The wait is almost over for fans of the Rocky franchise. Sylvester Stallone's new cut of Rocky IV will be released in theaters this week. It will be a one-day only theatrical release, so those fans may also be a little nervous about whether they will nab their tickets in time.
To keep it separate from the original, the new cut of the film will be called Rocky IV: Rocky vs Drago. Stallone has added 40 minutes of never-before-seen footage along with clipping other scenes and making small changes that have a big impact on the nuance of the original film.
Rocky IV picks up in the epic series after the death of Rocky’s trainer, played by Burgess Meredith. Without the guidance of Mickey, the title character has retirement on his mind while former rival and current mentor Apollo Creed is looking for an opportunity for a comeback.
Events carry Rocky to Russia, where he will face the most ferocious opponent of his storied career — Ivan Drago.
This "ultimate director's cut" of Rocky IV will be in theaters for only one day on Thursday November 11. The theatrical version will also include a Q&A with Sylvester Stallone in some locations. Fathom Events is organizing the event and exact locations can be found on their website, along with links to buy tickets at your local theater.
After Thursday, Rocky IV: Rocky vs. Drago will be released via streaming for fans to watch at home.
The re-cut of the 1980's classic boxing film has become Stallone's chance to correct some of the mistakes he felt he made as a young filmmaker, though the biggest mistake is one he will have to live with.
Stallone’s Biggest Rocky Regret
In a video posted to Stallone’s Instagram, he spoke about his biggest regret for the original Rocky IV. If he could go back in time and do it all over again, he would not have killed off the Apollo Creed character, made so memorable by the performance of Carl Weathers.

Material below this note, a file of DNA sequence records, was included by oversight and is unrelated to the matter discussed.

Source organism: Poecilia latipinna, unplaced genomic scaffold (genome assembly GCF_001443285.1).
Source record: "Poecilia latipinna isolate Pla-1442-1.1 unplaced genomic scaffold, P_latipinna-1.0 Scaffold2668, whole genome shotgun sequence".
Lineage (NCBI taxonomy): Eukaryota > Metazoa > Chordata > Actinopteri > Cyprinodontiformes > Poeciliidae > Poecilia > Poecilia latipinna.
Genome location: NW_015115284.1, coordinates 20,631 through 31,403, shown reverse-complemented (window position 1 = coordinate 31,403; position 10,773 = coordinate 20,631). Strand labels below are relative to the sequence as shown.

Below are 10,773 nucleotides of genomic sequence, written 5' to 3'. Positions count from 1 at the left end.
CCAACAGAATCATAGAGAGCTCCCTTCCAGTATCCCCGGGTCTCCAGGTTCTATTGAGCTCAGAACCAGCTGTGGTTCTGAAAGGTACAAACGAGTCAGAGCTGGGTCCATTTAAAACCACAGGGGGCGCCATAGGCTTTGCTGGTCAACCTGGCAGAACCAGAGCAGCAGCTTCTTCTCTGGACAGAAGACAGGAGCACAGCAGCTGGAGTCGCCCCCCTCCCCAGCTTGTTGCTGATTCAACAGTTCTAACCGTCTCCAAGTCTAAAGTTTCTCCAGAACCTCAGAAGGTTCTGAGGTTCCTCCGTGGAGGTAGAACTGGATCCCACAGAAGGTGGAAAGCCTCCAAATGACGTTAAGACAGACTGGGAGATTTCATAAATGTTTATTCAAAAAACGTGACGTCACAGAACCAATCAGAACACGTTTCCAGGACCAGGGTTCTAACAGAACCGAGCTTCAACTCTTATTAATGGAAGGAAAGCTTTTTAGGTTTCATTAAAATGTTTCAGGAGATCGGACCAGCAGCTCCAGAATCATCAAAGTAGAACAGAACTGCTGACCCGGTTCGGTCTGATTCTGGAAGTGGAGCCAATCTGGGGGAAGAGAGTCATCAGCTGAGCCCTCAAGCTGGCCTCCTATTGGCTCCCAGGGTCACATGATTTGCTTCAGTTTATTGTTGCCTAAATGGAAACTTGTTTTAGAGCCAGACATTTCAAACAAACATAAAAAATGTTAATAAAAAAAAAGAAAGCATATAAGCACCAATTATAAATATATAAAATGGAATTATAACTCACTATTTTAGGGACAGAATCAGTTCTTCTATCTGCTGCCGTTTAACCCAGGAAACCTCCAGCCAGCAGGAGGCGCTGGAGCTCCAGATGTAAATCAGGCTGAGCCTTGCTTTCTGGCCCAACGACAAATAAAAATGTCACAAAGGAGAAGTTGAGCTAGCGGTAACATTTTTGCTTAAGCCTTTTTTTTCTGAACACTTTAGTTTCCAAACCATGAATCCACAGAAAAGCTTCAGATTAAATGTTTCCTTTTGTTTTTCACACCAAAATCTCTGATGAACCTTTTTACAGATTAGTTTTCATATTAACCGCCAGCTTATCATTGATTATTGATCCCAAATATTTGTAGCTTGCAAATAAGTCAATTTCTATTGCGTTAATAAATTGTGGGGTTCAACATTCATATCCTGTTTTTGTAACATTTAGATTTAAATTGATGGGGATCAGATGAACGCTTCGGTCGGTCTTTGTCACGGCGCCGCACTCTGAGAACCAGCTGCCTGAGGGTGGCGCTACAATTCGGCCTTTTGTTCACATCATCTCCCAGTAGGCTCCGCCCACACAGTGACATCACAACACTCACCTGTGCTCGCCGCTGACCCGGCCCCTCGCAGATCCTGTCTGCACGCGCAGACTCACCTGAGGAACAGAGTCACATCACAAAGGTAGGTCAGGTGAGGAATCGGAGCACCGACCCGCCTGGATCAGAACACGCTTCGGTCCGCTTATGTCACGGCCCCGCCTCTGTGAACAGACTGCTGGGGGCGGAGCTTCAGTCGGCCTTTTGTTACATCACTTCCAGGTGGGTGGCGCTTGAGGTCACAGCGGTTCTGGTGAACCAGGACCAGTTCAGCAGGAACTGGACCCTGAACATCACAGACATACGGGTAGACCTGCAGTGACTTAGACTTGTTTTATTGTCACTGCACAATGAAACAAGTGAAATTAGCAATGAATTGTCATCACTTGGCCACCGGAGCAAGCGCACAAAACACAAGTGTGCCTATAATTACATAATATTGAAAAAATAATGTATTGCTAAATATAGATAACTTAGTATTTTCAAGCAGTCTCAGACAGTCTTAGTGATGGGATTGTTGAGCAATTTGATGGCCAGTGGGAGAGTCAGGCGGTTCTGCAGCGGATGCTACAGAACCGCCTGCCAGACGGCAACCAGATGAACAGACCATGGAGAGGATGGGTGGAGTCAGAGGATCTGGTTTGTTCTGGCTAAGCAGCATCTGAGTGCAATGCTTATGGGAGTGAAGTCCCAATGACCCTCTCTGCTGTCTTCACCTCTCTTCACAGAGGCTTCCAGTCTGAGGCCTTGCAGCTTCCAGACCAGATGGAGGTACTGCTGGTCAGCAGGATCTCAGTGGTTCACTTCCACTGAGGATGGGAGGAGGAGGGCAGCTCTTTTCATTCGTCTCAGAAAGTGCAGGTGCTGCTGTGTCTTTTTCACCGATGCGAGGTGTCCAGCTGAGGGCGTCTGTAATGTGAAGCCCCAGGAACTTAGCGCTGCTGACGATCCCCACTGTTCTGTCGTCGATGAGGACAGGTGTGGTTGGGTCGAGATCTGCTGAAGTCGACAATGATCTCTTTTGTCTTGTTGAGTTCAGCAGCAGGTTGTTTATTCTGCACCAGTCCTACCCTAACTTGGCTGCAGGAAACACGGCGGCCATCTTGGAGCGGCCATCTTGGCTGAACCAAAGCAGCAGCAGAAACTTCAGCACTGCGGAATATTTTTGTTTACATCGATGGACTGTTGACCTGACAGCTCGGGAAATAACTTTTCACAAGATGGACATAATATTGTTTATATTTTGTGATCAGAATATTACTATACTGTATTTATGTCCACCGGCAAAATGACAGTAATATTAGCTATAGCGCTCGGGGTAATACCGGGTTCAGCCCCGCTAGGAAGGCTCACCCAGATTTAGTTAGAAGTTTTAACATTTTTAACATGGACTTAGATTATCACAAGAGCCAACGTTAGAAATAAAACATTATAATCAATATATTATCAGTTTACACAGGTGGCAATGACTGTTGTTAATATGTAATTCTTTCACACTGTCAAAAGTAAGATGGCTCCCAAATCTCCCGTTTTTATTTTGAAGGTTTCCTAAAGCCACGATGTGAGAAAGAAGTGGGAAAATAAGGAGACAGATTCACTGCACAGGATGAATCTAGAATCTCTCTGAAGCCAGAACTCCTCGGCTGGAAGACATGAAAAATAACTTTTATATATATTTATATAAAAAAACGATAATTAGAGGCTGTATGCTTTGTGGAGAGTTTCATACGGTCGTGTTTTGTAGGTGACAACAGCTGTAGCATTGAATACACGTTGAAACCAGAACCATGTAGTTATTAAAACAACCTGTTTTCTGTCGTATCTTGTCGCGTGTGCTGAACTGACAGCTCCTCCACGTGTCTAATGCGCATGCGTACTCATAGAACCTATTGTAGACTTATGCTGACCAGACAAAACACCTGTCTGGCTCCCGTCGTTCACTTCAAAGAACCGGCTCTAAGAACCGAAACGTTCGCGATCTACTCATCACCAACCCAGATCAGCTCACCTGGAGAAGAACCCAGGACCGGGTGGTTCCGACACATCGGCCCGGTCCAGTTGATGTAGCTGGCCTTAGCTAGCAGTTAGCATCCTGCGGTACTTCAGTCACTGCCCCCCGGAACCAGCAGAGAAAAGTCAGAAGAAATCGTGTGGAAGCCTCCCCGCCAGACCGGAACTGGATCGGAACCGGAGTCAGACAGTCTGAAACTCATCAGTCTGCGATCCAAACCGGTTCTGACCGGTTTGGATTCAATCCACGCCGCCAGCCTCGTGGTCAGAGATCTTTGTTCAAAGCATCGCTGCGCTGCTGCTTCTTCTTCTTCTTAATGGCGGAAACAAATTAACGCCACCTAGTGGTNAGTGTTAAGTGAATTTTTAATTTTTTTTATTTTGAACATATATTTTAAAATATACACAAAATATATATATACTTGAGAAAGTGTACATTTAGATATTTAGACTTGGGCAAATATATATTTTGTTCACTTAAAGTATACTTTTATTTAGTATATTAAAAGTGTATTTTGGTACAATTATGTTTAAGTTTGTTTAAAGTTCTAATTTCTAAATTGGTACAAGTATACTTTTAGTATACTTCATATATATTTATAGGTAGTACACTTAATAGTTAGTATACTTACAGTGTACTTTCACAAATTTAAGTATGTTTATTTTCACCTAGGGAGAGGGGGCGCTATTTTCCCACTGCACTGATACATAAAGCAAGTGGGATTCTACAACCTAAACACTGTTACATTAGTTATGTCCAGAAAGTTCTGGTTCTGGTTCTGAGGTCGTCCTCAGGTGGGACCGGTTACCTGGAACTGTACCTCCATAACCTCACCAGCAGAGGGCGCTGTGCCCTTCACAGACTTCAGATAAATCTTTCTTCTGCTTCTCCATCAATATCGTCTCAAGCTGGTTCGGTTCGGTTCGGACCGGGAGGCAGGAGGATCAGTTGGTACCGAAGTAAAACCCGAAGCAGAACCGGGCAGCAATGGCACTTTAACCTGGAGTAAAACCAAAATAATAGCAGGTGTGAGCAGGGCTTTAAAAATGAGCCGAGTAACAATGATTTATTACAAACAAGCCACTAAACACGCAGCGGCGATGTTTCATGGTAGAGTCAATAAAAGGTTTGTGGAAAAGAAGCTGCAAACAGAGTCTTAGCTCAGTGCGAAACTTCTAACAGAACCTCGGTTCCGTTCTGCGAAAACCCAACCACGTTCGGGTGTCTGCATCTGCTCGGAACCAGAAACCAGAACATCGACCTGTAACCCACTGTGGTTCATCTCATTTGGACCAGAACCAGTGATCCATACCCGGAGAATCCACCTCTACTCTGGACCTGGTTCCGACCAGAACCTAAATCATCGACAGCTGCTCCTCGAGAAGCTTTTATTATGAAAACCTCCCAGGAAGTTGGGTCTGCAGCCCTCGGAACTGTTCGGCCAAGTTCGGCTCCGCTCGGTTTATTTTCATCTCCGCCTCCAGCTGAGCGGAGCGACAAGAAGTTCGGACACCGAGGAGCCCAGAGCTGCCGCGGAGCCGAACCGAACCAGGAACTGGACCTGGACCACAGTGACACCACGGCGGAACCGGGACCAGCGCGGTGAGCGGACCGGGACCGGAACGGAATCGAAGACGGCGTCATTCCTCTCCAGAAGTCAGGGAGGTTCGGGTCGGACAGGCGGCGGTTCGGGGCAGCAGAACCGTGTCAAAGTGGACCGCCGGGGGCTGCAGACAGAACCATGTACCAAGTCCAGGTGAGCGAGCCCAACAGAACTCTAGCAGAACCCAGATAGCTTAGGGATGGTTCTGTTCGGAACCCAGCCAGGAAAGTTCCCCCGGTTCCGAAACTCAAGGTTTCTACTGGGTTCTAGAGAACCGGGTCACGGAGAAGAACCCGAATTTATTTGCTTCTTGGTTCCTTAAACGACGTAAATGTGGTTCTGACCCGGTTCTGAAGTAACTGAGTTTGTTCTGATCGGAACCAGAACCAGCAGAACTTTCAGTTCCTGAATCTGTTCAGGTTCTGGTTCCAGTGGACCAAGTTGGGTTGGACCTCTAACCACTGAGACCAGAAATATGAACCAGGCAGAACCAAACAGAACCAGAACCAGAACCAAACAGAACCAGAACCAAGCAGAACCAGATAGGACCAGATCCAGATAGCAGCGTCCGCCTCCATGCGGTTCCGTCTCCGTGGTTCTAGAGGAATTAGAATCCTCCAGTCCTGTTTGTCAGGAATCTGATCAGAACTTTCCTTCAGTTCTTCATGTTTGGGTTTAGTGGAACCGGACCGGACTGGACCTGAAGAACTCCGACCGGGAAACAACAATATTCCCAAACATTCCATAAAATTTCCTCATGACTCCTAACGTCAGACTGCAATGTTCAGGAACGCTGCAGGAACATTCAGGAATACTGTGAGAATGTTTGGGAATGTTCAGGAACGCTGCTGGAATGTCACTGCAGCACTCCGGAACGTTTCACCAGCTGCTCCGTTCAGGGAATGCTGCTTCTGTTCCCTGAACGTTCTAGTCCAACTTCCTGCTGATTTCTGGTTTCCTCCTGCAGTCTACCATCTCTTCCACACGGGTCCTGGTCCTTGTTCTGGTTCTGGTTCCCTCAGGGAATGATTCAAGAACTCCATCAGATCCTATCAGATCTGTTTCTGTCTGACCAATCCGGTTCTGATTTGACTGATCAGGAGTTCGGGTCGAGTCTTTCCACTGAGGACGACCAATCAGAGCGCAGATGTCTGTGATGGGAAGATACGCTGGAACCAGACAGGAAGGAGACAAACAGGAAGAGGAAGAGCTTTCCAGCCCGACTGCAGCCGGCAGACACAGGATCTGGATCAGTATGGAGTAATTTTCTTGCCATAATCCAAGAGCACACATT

Instead, he would have left Apollo alive, but without the physical prowess that made him the greatest boxer of a generation. In a wheelchair, Stallone suggested, Creed could have become a big brother to Rocky. He could have taken over the mentor role left vacant by Mickey while dealing with yet unexplored areas of the Creed character’s life and personality.
Stallone considers the death of Apollo Creed a mistake he made due to his youth and uncertainty as a filmmaker. He wanted something big to propel the drama of the film.
Everything in the nine-film Rocky saga pivots on the death of Apollo, leaving fans wondering how the following story might have gone.
In the 1990 film Rocky V, the family returns to their old familiar neighborhood after Paulie, played brilliantly by Burt Young, makes poor decisions with the family’s finances. There, Rocky meets and trains Tommy Gunn, played by real-life world champ Tommy Morrison.
Such a story seems unlikely if the multi-millionaire best friend is still alive.
How then could Rocky Balboa take place, which picks up years later with Rocky, now a widower, running a restaurant near his old neighborhood?
Then there is the Creed series, in which Apollo’s son seeks out Rocky to provide answers about his father. Rocky eventually trains Creed-the-younger to make his own run for the title.
The absent father that makes the Creed series possible has some of the air let out if Apollo is sitting at the kitchen table eating a sandwich.
Then there is the question of whether Rocky IV would have hit the same emotional note for audiences, providing enough success to propel the series beyond the fourth movie.